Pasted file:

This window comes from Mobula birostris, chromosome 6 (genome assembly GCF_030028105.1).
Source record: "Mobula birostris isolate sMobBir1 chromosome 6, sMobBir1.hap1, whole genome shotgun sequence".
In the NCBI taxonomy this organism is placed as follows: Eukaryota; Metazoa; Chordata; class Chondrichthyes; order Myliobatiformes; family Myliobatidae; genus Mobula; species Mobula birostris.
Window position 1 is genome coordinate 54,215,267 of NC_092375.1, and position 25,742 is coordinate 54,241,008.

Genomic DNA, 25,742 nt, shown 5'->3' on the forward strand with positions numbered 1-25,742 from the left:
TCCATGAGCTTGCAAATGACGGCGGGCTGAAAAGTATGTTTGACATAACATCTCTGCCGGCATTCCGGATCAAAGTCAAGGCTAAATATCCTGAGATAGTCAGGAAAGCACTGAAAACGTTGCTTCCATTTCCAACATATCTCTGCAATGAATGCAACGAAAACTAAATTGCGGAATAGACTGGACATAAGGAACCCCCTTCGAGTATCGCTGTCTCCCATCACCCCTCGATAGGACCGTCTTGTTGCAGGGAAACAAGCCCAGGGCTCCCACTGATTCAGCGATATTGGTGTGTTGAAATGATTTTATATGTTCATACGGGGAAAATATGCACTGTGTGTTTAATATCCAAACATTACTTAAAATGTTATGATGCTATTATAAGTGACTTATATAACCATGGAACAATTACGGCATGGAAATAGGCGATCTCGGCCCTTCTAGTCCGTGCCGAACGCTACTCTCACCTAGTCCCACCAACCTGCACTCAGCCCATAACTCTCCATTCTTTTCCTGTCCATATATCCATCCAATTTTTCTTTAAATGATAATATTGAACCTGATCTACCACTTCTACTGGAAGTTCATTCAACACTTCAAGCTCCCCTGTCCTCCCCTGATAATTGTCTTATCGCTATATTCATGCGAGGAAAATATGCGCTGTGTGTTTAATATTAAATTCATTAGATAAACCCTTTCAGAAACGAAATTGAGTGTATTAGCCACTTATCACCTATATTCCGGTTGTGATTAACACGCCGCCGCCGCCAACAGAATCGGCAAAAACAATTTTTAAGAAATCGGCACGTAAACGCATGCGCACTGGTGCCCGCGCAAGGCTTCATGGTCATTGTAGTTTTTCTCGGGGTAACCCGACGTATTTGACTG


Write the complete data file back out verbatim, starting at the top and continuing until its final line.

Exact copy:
This window comes from Mobula birostris, chromosome 6 (genome assembly GCF_030028105.1).
Source record: "Mobula birostris isolate sMobBir1 chromosome 6, sMobBir1.hap1, whole genome shotgun sequence".
In the NCBI taxonomy this organism is placed as follows: Eukaryota; Metazoa; Chordata; class Chondrichthyes; order Myliobatiformes; family Myliobatidae; genus Mobula; species Mobula birostris.
Window position 1 is genome coordinate 54,215,267 of NC_092375.1, and position 25,742 is coordinate 54,241,008.

Genomic DNA, 25,742 nt, shown 5'->3' on the forward strand with positions numbered 1-25,742 from the left:
TCCATGAGCTTGCAAATGACGGCGGGCTGAAAAGTATGTTTGACATAACATCTCTGCCGGCATTCCGGATCAAAGTCAAGGCTAAATATCCTGAGATAGTCAGGAAAGCACTGAAAACGTTGCTTCCATTTCCAACATATCTCTGCAATGAATGCAACGAAAACTAAATTGCGGAATAGACTGGACATAAGGAACCCCCTTCGAGTATCGCTGTCTCCCATCACCCCTCGATAGGACCGTCTTGTTGCAGGGAAACAAGCCCAGGGCTCCCACTGATTCAGCGATATTGGTGTGTTGAAATGATTTTATATGTTCATACGGGGAAAATATGCACTGTGTGTTTAATATCCAAACATTACTTAAAATGTTATGATGCTATTATAAGTGACTTATATAACCATGGAACAATTACGGCATGGAAATAGGCGATCTCGGCCCTTCTAGTCCGTGCCGAACGCTACTCTCACCTAGTCCCACCAACCTGCACTCAGCCCATAACTCTCCATTCTTTTCCTGTCCATATATCCATCCAATTTTTCTTTAAATGATAATATTGAACCTGATCTACCACTTCTACTGGAAGTTCATTCAACACTTCAAGCTCCCCTGTCCTCCCCTGATAATTGTCTTATCGCTATATTCATGCGAGGAAAATATGCGCTGTGTGTTTAATATTAAATTCATTAGATAAACCCTTTCAGAAACGAAATTGAGTGTATTAGCCACTTATCACCTATATTCCGGTTGTGATTAACACGCCGCCGCCGCCAACAGAATCGGCAAAAACAATTTTTAAGAAATCGGCACGTAAACGCATGCGCACTGGTGCCCGCGCAAGGCTTCATGGTCATTGTAGTTTTTCTCGGGGTAACCCGACGTATTTGACTG